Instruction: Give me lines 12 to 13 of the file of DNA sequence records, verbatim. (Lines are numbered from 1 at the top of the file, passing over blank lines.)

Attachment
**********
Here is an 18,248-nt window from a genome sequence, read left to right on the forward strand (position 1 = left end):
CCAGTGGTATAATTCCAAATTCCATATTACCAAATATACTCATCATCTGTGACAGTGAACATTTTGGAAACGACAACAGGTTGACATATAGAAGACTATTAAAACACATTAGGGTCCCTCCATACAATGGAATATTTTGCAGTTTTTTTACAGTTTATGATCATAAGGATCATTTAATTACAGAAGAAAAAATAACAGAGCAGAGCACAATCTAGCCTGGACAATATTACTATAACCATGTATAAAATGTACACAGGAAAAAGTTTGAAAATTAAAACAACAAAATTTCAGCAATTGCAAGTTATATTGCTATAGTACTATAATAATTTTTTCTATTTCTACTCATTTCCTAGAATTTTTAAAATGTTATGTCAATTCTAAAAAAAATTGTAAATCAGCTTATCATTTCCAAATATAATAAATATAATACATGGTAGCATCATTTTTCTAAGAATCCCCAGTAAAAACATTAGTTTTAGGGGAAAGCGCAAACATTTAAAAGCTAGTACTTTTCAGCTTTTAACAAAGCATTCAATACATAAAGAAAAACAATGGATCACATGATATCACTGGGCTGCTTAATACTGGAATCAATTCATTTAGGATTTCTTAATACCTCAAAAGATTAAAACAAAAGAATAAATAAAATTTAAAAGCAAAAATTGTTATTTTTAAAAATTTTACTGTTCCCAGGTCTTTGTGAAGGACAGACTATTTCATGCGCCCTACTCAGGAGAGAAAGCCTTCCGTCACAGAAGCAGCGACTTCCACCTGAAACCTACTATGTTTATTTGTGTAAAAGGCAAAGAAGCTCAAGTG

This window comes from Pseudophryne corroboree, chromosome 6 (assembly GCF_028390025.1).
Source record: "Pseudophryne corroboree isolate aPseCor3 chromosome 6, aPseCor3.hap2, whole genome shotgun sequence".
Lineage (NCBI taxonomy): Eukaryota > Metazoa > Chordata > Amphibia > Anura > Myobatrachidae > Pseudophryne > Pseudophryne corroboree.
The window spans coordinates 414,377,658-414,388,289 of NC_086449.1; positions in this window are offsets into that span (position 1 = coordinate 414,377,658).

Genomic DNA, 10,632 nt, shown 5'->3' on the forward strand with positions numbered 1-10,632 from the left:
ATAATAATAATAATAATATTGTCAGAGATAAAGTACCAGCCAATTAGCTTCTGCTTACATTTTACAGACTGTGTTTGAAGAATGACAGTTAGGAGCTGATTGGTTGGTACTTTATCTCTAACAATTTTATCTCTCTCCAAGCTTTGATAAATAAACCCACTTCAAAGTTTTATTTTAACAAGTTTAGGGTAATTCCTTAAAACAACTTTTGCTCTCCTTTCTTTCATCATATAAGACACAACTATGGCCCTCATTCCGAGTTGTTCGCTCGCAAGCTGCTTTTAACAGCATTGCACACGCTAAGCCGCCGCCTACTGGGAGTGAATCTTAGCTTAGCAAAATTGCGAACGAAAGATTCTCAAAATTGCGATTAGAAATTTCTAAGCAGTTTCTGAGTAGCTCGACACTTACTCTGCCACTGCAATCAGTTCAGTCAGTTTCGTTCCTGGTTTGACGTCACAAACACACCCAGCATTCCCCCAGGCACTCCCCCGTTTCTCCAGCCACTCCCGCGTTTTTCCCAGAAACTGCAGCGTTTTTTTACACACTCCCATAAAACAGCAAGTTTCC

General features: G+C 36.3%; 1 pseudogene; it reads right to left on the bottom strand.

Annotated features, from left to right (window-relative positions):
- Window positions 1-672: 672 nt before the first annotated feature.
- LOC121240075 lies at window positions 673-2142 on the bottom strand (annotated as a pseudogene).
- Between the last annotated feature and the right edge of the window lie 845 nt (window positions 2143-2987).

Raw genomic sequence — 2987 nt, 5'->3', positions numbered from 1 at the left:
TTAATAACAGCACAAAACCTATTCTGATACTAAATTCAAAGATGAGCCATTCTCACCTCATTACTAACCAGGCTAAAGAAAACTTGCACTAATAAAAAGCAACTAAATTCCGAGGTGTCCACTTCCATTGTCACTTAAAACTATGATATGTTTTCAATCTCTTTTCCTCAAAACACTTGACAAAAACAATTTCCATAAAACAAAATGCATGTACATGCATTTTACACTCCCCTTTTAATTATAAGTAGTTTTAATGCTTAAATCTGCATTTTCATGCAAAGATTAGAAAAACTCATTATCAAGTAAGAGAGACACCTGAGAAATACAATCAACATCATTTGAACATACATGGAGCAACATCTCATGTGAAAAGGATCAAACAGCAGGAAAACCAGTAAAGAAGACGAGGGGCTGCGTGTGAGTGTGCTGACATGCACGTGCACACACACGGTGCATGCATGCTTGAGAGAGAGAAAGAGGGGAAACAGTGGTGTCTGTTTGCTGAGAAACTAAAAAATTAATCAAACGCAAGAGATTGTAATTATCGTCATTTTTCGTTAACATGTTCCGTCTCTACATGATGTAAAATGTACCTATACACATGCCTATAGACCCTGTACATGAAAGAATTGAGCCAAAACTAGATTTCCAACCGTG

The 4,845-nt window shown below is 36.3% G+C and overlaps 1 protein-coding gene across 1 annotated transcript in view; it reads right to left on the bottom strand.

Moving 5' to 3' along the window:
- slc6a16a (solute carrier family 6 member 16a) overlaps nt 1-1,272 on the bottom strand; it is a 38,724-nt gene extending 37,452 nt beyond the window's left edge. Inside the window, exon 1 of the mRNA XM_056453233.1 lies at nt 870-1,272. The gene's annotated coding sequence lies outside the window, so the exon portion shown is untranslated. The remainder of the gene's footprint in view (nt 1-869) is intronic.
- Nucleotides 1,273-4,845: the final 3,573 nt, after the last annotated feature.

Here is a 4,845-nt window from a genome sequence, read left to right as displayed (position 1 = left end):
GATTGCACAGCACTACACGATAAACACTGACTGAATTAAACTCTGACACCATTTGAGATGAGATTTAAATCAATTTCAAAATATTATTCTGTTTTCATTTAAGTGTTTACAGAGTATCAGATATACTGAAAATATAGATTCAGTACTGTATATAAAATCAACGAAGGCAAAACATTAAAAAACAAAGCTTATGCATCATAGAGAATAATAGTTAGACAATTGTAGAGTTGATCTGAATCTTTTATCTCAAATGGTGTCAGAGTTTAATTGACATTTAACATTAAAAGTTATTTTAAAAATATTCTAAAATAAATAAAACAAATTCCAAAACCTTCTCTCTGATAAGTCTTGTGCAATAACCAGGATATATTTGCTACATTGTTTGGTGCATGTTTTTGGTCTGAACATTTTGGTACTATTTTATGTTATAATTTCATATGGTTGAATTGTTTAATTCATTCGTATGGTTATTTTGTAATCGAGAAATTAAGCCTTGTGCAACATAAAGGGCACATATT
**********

- LOC121240075 lies at window positions 673-2142 on the bottom strand (annotated as a pseudogene).
- Between the last annotated feature and the right edge of the window lie 845 nt (window positions 2143-2987).